Sunday, November 8, 2009

Fort Osage

In 1804 Lewis and Clark passed a point of land located in what is now Sibley, Missouri. Clark noted that it would be an excellent place for a fort. In 1808 Clark returned and supervised the start of construction of what is known as Fort Osage. Below is a view of the reconstructed Fort looking northeast. The depression in the foreground was not present 200 years ago and the original fort extended far to the west of this view and included that land. 1/3 of Fort Osage has been reconstructed.
Above, the view from the Missouri River of the Fort.
Modern day entrance next to the Education Center. Fort Osage is roughly 20 miles east of KC off 24-hiway. Directions are on their website:

Lobby area and gift store.... you buy tickets here.
Above and below.... binoculars and a telescope aid visitors in looking for birds that inhabit the area.

Above.... the guards are all dressed as foxes.
The museum in the lower level gives an overall introduction to the plants and animals of the area as well as information about the Osage Indians and the operation of the Fort.

A patio/deck has additional information about wildlife. The Sibley Power Plant can be seen in the distance.
Leaving the visitor center you proceed to the Fort.

A garden was maintained outside the walls as space was at a premium inside.
Outer gate.... there's an inner gate also...

Inner gate with the officer's quarters visible in the opening.
Folks in period garb can answer just about any question you can think of.
Soldiers quarters.... dirt floor and un-compfy bunks.

Another view of the officer's quarters.

Cannon ready for action.... sort of.... along with openings for rifle fire....
Not a bad view.

Although the practice was banned in 1812, soldiers who misbehaved could be lashed in the middle of the courtyard prior to that date.
Looking out the interior gate down to the Factory House where trade was conducted between the Fort and the Indians and between trappers and the Fort. Fort Osage served many purposes including providing protection for trade and being a haven for westward travelers.
Happy visitors... non-period attire.
A demonstration of how to load a firearm from the period. Military standards dictated that a round should be fired every twenty seconds.... not easily done.

Yes.... they had double hung windows in 1808. In fact the Fort has been reconstructed according to the original plans that are still kept in Washington, D.C.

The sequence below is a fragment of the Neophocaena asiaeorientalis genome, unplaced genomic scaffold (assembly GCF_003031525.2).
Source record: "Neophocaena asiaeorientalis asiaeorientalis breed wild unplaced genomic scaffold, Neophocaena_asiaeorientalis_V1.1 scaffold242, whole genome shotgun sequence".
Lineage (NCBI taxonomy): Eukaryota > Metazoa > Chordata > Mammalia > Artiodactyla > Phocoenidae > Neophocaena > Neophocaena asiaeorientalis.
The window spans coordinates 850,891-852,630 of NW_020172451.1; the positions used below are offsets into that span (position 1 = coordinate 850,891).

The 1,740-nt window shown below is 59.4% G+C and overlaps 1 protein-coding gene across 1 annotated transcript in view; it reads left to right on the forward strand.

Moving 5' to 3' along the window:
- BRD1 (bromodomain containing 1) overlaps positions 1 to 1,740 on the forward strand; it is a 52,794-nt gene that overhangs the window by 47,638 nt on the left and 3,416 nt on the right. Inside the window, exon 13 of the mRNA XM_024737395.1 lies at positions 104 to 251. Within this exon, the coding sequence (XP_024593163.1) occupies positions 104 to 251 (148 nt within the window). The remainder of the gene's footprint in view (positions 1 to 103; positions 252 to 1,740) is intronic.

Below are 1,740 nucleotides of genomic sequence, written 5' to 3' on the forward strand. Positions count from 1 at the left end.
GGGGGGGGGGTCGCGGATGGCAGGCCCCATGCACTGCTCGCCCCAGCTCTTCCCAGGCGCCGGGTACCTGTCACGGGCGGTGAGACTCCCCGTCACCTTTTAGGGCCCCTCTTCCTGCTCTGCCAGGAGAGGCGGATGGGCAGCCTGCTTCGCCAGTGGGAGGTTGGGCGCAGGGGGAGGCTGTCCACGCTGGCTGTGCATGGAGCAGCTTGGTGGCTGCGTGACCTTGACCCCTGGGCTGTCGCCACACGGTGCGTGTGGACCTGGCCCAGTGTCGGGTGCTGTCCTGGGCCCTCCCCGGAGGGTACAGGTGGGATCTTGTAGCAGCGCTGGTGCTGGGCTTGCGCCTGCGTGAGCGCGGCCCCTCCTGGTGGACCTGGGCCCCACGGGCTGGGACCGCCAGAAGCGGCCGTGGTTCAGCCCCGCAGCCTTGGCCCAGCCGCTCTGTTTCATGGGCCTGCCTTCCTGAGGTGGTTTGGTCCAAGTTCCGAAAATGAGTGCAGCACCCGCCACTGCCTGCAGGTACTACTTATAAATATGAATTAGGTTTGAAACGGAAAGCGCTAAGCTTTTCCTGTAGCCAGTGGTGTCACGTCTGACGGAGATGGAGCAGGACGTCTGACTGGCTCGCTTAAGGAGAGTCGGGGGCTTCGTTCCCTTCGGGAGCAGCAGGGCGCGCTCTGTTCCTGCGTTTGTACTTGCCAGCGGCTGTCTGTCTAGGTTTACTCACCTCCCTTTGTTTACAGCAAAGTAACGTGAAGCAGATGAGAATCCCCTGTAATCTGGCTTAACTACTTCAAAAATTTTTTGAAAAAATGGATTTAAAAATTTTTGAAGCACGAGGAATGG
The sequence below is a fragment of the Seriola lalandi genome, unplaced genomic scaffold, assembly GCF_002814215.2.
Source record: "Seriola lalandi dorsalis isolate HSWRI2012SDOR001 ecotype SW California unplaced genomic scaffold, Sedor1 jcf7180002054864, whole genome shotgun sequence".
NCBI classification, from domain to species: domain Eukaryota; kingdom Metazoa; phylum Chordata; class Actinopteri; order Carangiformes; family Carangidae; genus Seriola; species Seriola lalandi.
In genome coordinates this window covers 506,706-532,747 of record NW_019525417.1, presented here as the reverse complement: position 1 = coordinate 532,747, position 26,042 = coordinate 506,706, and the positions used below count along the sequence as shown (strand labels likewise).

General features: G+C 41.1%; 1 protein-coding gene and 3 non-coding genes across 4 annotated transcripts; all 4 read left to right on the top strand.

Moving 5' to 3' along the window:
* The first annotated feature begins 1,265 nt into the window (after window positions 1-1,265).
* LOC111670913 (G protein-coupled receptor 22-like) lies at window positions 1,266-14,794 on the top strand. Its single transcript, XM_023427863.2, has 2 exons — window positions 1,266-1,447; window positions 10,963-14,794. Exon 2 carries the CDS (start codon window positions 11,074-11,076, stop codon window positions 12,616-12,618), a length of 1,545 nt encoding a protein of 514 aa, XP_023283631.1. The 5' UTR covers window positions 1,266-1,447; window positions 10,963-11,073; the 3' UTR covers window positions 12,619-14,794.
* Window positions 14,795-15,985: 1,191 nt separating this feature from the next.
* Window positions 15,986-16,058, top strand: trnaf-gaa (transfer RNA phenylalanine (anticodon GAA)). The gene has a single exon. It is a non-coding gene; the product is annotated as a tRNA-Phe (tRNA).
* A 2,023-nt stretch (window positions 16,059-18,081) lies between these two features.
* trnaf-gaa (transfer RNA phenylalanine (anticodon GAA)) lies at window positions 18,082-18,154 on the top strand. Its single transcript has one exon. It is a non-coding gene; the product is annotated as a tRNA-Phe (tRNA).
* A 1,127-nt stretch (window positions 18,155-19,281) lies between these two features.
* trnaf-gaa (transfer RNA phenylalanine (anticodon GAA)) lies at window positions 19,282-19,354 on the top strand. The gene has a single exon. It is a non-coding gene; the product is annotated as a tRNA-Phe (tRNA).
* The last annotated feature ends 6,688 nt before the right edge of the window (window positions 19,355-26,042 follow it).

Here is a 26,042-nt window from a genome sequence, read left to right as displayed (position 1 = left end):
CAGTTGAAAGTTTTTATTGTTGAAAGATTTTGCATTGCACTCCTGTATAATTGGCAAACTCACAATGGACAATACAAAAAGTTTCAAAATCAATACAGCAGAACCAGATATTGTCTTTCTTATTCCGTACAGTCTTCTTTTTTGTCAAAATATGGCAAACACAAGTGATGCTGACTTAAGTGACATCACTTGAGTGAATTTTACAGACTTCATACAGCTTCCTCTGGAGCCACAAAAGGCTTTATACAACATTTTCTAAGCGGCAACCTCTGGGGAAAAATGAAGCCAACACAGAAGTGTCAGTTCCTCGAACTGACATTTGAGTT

Lowest portion of the Factory House has a red line on the wall. Below the line the wall is original... above reconstructed.
One of the kitchens.

A fire is kept burning outside.... and normally in November would be a welcome place to sit.... but this was last Saturday and it was 75.

There is a boat landing below the Fort.... so, conceivably one could put their modern day boat in the water at Kansas City's (original) Riverfront Park and sail to the Fort for a little day trip.
There is much more to see than what I've shown here.... great trip for kids (we big ones too).

Wednesday, November 4, 2009

Up Me Beam Scotty

I visited the site of the new Kauffman Performing Arts Center last Saturday just is time for the crane operators and ironworkers to put another of the curved trusses in place. This structure is going to be a beautiful addition to the skyline and is due to open in 2011.

The 36,000 pound truss is lifted off the ground with guide ropes draped below.
Men on the ground help guide the iron as the crane swings it around and toward the building.
The largest beam hoisted into place was 184 thousand pounds.

Men on an industrial sized cherry picker await the beam and gently guide it in into place.

The truss is bolted into place.... the bottom, middle and top are secured before final tightening.

These pictures show the north side of the Performing Arts Center.... looking north across the street is this view of Bartle Hall and part of the skyline. Many thanks to Mike W., crane operator, who filled me in on some of the details.

Sunday, November 1, 2009

Nearly 1000 Participate in Cliffhanger Run/Walk

At 9 am Sunday morning runners and walkers from all over the city gathered at the east entrance to Cliff Drive for the start of the Cliffhanger 5k and 8k races. Staged by the Kansas City Track Club the funds generated benefited Gladstone School (my alma mater thank you very much) and Neighbor to Neighbor an agency founded to help those who don't have and can't get health insurance.

Nearly 1000 participated in the event which was blessed by mild temperatures and sunny skies.

Fresh out of the gate the first runner passes my position which was totally stationary.

All ages and both genders participated in the races. Both courses ran along the Cliff Drive Scenic Byway in Northeast Kansas City. One of the few urban byways in the nation.

That may, or may not, be a wigged runner on the left.

Holy cow.... smiling runners..... very rare....
Below Geoff and Jen Henggeler and what appears to be a stolen baby.
The Burnetts, John and Ingrid... both avid runners. Ingrid set a personal best in the 5k... no word on if John has finished yet.
When not cartooning for the Northeast News Bryan Stalder walks the Drive with his family.
5k turnaround was just past North Terrace lake.... 8k turnaround was further along the drive. Reservoir Hill is in the background.

These shots were taken from the Lexington Avenue Bridge.